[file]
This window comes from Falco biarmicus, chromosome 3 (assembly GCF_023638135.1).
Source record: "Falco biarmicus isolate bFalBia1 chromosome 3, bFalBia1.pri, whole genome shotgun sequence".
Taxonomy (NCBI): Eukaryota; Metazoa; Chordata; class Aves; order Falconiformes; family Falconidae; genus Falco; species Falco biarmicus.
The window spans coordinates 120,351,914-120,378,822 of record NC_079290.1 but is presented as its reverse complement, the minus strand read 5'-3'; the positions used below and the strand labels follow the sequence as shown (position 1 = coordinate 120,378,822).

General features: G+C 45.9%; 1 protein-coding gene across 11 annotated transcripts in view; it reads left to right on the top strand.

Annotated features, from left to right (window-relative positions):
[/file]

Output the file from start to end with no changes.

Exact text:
This window comes from Falco biarmicus, chromosome 3 (assembly GCF_023638135.1).
Source record: "Falco biarmicus isolate bFalBia1 chromosome 3, bFalBia1.pri, whole genome shotgun sequence".
Taxonomy (NCBI): Eukaryota; Metazoa; Chordata; class Aves; order Falconiformes; family Falconidae; genus Falco; species Falco biarmicus.
The window spans coordinates 120,351,914-120,378,822 of record NC_079290.1 but is presented as its reverse complement, the minus strand read 5'-3'; the positions used below and the strand labels follow the sequence as shown (position 1 = coordinate 120,378,822).

General features: G+C 45.9%; 1 protein-coding gene across 11 annotated transcripts in view; it reads left to right on the top strand.

Annotated features, from left to right (window-relative positions):